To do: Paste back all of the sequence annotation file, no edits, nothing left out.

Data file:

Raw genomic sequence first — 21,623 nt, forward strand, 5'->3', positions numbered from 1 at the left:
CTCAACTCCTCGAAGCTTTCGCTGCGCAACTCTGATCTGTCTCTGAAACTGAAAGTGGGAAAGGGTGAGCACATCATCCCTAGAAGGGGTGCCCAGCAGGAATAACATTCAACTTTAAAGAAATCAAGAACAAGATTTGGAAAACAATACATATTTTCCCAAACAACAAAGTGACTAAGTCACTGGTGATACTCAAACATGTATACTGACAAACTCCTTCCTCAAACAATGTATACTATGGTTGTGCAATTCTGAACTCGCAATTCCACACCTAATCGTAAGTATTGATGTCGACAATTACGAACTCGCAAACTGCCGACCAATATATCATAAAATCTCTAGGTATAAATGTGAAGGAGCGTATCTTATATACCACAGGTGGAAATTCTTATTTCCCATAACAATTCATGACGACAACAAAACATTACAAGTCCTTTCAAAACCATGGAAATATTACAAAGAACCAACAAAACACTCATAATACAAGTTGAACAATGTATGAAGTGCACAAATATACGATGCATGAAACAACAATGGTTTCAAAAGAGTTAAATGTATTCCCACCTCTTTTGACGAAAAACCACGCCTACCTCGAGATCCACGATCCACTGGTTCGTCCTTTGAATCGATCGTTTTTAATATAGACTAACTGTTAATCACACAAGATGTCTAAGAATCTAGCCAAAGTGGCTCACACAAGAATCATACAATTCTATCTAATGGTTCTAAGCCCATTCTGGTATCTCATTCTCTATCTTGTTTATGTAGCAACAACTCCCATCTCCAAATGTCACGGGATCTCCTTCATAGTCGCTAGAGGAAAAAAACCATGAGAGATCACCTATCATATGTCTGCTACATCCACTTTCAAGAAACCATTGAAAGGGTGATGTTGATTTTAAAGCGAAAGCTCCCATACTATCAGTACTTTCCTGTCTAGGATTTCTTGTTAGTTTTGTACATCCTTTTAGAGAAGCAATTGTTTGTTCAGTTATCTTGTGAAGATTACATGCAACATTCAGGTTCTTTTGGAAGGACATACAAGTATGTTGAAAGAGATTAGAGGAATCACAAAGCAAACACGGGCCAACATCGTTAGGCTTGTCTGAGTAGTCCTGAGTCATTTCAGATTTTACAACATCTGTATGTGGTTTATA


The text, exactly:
Raw genomic sequence first — 21,623 nt, forward strand, 5'->3', positions numbered from 1 at the left:
CTCAACTCCTCGAAGCTTTCGCTGCGCAACTCTGATCTGTCTCTGAAACTGAAAGTGGGAAAGGGTGAGCACATCATCCCTAGAAGGGGTGCCCAGCAGGAATAACATTCAACTTTAAAGAAATCAAGAACAAGATTTGGAAAACAATACATATTTTCCCAAACAACAAAGTGACTAAGTCACTGGTGATACTCAAACATGTATACTGACAAACTCCTTCCTCAAACAATGTATACTATGGTTGTGCAATTCTGAACTCGCAATTCCACACCTAATCGTAAGTATTGATGTCGACAATTACGAACTCGCAAACTGCCGACCAATATATCATAAAATCTCTAGGTATAAATGTGAAGGAGCGTATCTTATATACCACAGGTGGAAATTCTTATTTCCCATAACAATTCATGACGACAACAAAACATTACAAGTCCTTTCAAAACCATGGAAATATTACAAAGAACCAACAAAACACTCATAATACAAGTTGAACAATGTATGAAGTGCACAAATATACGATGCATGAAACAACAATGGTTTCAAAAGAGTTAAATGTATTCCCACCTCTTTTGACGAAAAACCACGCCTACCTCGAGATCCACGATCCACTGGTTCGTCCTTTGAATCGATCGTTTTTAATATAGACTAACTGTTAATCACACAAGATGTCTAAGAATCTAGCCAAAGTGGCTCACACAAGAATCATACAATTCTATCTAATGGTTCTAAGCCCATTCTGGTATCTCATTCTCTATCTTGTTTATGTAGCAACAACTCCCATCTCCAAATGTCACGGGATCTCCTTCATAGTCGCTAGAGGAAAAAAACCATGAGAGATCACCTATCATATGTCTGCTACATCCACTTTCAAGAAACCATTGAAAGGGTGATGTTGATTTTAAAGCGAAAGCTCCCATACTATCAGTACTTTCCTGTCTAGGATTTCTTGTTAGTTTTGTACATCCTTTTAGAGAAGCAATTGTTTGTTCAGTTATCTTGTGAAGATTACATGCAACATTCAGGTTCTTTTGGAAGGACATACAAGTATGTTGAAAGAGATTAGAGGAATCACAAAGCAAACACGGGCCAACATCGTTAGGCTTGTCTGAGTAGTCCTGAGTCATTTCAGATTTTACAACATCTGTATGTGGTTTATA